Agile, adj. – able to move quickly and easily. Is that how you would describe a standard approach to project management? Probably not. However, the agile method is an increasingly popular mode of project management and software development that tears up the process rulebook. It represents a method that’s more suited to the fast pace of the modern business environment, where requirements and risks can change at a drop of a hat. Taking up an agile approach allows your organisation to adapt to these changes much more quickly than any traditional method.
All organisations are governed by processes and procedures that appear crucial at first glance. Some are officially part of company procedure, and others simply become intrinsic over time from being the “done thing.” But just how valuable are they when given a deeper examination? In fact, most organisations could benefit from shedding extraneous tasks and undergoing a lean process transformation, making sure processes increase value rather than just expanding time and effort. L&D departments are no exception. Read more
So for those of you who’ve been living on one of Saturn’s moons for the last 12 years, World of Warcraft (or WoW for the indoctrinated) is what’s known as an MMORPG or Massively Multi-player Online Role Playing Game (you can see why they abbreviated it, although it is quite fun to say it phonetically, go on, try it!)
Muhmorepuhguhs…ahem, excuse me, MMORPG’s have been around for about 20-25 years or so in various incarnations but WoW was the first one to really find a global audience, at one point boasting over 12 million subscribers! Keep following as I’ll get to the CV and learning bit soon…
I recently completed a project for a client which went so smoothly it was over before I knew it. I really enjoyed the whole process from start to finish and the course we created received rave reviews from the client, stakeholders and users. I was actually quite sad to see the project come to an end. And so, it made me ask myself, why do some projects run like a dream and others don’t?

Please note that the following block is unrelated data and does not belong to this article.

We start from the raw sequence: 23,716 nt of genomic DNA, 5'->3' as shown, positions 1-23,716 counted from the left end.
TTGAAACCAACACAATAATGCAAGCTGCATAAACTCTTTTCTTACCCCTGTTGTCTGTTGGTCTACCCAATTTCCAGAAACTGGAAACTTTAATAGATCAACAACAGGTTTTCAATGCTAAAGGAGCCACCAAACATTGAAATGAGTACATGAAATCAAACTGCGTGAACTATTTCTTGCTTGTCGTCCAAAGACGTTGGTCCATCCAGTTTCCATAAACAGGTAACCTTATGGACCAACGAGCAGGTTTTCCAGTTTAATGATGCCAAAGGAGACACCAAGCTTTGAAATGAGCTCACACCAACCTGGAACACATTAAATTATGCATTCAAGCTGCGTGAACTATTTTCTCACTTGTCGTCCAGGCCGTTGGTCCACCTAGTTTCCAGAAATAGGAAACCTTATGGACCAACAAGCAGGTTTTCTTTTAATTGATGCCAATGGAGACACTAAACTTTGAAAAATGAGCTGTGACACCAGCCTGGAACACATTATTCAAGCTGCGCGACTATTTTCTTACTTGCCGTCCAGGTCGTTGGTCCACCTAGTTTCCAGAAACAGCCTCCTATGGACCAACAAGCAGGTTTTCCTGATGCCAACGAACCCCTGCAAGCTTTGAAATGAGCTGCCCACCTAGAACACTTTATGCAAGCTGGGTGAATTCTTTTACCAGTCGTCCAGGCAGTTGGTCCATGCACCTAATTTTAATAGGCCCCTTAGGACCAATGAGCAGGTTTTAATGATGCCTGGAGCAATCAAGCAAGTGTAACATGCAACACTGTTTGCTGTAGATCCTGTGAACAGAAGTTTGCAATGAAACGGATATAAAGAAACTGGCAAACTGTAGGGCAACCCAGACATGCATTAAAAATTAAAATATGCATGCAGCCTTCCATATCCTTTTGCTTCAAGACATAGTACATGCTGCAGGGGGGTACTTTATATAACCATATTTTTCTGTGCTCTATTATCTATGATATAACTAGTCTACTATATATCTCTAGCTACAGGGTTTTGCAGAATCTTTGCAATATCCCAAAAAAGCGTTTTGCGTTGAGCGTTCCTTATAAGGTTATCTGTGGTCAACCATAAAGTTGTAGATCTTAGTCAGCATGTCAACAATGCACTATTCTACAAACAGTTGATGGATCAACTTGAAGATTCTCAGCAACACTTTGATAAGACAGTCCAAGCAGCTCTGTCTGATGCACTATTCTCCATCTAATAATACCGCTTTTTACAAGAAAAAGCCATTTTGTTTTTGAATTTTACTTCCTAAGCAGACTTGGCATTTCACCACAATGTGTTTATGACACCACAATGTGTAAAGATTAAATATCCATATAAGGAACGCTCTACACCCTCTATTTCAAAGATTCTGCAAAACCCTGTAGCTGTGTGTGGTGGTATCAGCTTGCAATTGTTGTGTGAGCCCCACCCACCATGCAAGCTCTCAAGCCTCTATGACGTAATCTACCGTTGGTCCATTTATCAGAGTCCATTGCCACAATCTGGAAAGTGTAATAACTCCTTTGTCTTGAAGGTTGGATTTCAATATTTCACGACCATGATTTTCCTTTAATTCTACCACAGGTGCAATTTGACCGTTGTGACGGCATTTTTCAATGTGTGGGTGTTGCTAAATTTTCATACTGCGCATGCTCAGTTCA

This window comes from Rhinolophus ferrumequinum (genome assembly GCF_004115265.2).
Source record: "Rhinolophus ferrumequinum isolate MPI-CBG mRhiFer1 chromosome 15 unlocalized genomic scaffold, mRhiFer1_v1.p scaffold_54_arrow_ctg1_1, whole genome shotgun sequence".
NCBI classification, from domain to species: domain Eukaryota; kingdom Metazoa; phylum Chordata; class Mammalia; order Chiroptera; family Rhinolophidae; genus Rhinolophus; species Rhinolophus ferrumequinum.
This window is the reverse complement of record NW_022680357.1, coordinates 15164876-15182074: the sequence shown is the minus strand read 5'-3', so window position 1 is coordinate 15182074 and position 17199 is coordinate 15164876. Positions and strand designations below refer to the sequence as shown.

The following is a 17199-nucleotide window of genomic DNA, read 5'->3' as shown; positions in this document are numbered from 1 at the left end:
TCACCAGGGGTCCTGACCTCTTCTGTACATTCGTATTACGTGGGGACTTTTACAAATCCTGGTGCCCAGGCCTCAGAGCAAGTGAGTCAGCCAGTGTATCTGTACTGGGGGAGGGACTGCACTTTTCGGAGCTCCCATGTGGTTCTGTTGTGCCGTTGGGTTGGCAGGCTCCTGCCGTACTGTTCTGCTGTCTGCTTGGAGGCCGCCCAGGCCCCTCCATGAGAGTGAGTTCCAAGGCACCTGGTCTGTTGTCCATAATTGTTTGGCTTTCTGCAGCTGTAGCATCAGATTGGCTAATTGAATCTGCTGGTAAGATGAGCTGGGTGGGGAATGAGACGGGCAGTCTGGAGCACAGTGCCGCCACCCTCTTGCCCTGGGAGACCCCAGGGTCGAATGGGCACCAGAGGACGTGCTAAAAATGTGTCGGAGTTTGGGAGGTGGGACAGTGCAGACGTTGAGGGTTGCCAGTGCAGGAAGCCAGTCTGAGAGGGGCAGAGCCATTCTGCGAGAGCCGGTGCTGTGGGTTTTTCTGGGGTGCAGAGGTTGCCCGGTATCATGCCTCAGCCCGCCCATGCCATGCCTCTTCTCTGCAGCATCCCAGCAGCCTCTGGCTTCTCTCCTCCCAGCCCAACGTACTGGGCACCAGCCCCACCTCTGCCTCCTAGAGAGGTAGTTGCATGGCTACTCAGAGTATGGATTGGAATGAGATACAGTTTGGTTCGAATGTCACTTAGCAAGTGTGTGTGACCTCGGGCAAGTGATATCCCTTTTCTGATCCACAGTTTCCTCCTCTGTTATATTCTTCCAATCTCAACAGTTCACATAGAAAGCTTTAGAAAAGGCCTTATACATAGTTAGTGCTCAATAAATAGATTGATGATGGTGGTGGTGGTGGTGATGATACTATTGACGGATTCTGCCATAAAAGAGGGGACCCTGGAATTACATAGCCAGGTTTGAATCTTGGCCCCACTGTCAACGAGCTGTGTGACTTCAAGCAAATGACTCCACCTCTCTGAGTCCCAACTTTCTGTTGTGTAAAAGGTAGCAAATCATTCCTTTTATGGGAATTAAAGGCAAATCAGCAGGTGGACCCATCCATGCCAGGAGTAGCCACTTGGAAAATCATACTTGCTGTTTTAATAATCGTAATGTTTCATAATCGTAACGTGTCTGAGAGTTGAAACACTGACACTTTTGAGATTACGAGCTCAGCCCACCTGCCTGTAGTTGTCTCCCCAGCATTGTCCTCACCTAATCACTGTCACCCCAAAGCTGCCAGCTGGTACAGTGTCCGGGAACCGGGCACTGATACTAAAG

Whether it’s a new client or one you’ve worked with before, the way you begin a project sets the tone for the rest of the project. Here are our top tips for ensuring every project starts with a bang!
One of the biggest challenges with any project is sticking to the original plan. There’s often so much to do, often within tight timescales, and no project runs exactly as planned. There are always unexpected events that occur and throw things a little off course, which can cause delay to your project.
Part of the secret behind Saffron’s success is that we go beyond simple client and supplier relationships and instead build lasting partnerships. Here are our top ten tips for building relationships that last.
If it’s not your day job, setting up and running a photography session can seem daunting, but it’s not as difficult as you might think. A few pieces of equipment, the appropriate preparation and a small dose of confidence are the keys for success. Here are our top five tips to make your next photo shoot go swimmingly.
Many clients want to include video in their e-learning courses meaning that we need to become film directors as part of our day job too. But it’s not just about having a director’s chair with your name on the back. Follow these tips to ensure your video shoot runs like clockwork.
The project has been signed off and requirements gathered – now for the planning! To plan a project’s resources, you’ll need to have a really clear idea of the number and types of resources needed to spring the project into action. Without efficient resource planning things can start to fail rather quickly. Here are our top five tips to avoid that happening.
My colleague (and fellow contributor to the Spicy Learning Blog) Lucy and I presented at last month’s eLearning Network event on creating effective and engaging learning content. This is a dauntingly vast topic and our biggest challenge was probably stripping down everything we wanted to say to some key messages that might actually prove useful to other delegates (or, at the very least, provide some food for thought). In the end, those key messages were.